With its majestic mountains, world-class coffee shops and stunning architecture, Seattle is a traveler’s dream. GEICO recently opened an office just outside the Emerald City, which prompted us to get to know the city—and all of its splendors—better.
Rain? Not So Much
Seattle is famous—and sometimes derided—for its downpours, but the city actually gets less precipitation than Boston, New York and Houston. Just 38 inches of the wet stuff falls annually in Seattle—50 percent less than what Miami receives.
A Reading Rainbow
Seattle doesn’t only have beauty—it also has brains. It’s is the third-most literate metropolis in America, according to a recent study by Central Connecticut State University. The city, which finished behind Minneapolis and Washington, D.C., was lauded for its libraries, education system and voracious online readers.
Seattle is famous for its architecture, and no building is more iconic than the Space Needle, which stands 605 feet tall. Built for the 1962 World’s Fair, it was once the tallest building west of the Mississippi. A marvel of modern engineering, its hallmark is a saucer-shaped rotating restaurant so perfectly balanced that it turns on a one-horsepower engine.
Seattle sits on the shores of Lake Washington, a deep, soft-bottomed lake that for years flummoxed bridge builders trying to connect the city to neighboring towns. Traditional suspension bridges were a no-go; they would have required supports as tall as the Space Needle. So, engineers settled on a novel solution: floating spans held up by massive pontoons. Seattle is now home to three such bridges, which are among the longest of their kind in the world.
How many cities can boast their own superhero? Well, Seattle can. Since 2010, its streets have been patrolled by a masked vigilante named Phoenix Jones (real name: Ben Fodor). A mixed martial arts fighter, Fodor has been credited with stopping car thefts, breaking up street fights and disarming a knife-wielding attacker.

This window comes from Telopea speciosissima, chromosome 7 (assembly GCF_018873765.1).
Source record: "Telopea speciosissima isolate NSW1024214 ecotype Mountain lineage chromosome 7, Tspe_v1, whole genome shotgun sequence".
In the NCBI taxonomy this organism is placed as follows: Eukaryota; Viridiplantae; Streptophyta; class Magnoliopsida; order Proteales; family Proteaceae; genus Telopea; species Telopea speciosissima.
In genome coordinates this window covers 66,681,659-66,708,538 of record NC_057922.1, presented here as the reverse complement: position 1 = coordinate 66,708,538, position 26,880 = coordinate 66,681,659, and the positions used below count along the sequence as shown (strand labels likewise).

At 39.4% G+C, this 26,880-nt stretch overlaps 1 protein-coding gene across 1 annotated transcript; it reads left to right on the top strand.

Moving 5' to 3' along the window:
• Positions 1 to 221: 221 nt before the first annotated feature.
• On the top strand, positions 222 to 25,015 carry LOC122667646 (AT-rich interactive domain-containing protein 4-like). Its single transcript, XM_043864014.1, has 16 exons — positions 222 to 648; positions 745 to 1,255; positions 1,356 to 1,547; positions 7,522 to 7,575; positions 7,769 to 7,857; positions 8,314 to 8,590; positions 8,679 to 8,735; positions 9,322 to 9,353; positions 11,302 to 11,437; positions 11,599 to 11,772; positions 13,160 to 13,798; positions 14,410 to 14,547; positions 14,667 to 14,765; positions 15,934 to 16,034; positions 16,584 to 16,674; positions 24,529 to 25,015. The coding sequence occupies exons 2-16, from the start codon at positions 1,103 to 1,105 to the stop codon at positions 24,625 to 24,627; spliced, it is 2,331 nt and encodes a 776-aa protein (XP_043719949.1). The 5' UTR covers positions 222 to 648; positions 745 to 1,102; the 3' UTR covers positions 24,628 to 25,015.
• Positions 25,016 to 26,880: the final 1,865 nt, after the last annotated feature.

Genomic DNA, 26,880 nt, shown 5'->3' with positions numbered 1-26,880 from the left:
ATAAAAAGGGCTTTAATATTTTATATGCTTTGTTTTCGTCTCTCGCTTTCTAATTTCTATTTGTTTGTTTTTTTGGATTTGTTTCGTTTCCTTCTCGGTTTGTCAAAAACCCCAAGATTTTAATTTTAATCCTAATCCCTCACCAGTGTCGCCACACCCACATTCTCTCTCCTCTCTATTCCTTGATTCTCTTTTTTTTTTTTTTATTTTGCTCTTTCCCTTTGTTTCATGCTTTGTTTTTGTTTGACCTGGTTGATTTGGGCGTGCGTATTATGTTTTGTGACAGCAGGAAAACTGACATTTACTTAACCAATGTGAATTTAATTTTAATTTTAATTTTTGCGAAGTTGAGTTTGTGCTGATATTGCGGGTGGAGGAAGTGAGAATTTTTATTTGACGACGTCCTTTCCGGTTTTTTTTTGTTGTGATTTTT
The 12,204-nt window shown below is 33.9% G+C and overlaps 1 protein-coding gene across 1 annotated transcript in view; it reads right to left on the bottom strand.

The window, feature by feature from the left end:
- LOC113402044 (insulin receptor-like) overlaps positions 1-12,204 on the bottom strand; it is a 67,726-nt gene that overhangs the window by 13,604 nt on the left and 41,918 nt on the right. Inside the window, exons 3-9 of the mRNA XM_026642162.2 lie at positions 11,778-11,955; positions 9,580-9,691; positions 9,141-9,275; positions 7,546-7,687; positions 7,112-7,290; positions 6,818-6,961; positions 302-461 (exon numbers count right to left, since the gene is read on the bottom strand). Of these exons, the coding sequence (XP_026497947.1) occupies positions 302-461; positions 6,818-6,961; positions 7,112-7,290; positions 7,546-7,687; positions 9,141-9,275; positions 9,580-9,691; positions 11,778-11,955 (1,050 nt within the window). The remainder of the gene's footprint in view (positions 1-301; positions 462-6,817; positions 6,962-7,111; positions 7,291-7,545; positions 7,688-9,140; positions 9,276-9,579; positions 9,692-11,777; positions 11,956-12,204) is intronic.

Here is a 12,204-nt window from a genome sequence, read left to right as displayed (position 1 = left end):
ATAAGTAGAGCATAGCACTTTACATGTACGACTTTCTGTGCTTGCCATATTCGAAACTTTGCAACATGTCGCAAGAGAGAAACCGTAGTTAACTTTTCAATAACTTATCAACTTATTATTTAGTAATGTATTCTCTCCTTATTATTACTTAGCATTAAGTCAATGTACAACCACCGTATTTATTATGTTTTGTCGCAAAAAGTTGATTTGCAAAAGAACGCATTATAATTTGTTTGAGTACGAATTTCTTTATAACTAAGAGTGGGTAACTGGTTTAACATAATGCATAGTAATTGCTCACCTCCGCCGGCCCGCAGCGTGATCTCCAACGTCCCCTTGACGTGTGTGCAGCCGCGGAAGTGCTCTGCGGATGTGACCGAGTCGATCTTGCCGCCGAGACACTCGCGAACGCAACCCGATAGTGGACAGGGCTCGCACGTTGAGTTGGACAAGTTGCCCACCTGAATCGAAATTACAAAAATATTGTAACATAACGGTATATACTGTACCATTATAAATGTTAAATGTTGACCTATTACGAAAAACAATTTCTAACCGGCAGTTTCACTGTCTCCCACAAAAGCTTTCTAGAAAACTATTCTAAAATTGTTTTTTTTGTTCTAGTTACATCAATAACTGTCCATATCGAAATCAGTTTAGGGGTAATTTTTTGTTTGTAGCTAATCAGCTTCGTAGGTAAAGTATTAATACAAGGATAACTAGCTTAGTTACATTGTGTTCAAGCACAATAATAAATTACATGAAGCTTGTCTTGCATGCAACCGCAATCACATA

No city in America has a closer relationship with the coffee bean than Seattle. It boasts a reported 35 java joints per 100,000 people, by far the highest ratio in the country. Seattle is also the home of Starbucks, which opened its first store in the iconic Pike Place Market in 1971. The company, named after the first mate in Herman Melville’s classic novel Moby-Dick, now has upwards of 21,000 locations around the world.
More than a century ago, Seattle was the jumping-off point for prospectors hoping to strike it rich in the Klondike. Today, a similar northern migration still takes place, but the would-be gold miners have been replaced by cruise ship passengers. Nearly 900,000 people are expected to shuffle through the Port of Seattle, most bound for the rugged coastline of Alaska. Those sightseeing tours have proven to be lucrative for the city; this year, almost 200 ships are expected to make port, pumping over $400 million into the regional economy.
If there’s one Emerald City product that can rival Starbucks in terms of name recognition, it’s grunge music. The movement, which infuses elements of hardcore punk and heavy metal, grew out of Seattle’s alternative rock scene. Its leading light was the band Nirvana, whose internationally revered frontman, Kurt Cobain, grew up in nearby Aberdeen and died, at 27, in his Seattle home.
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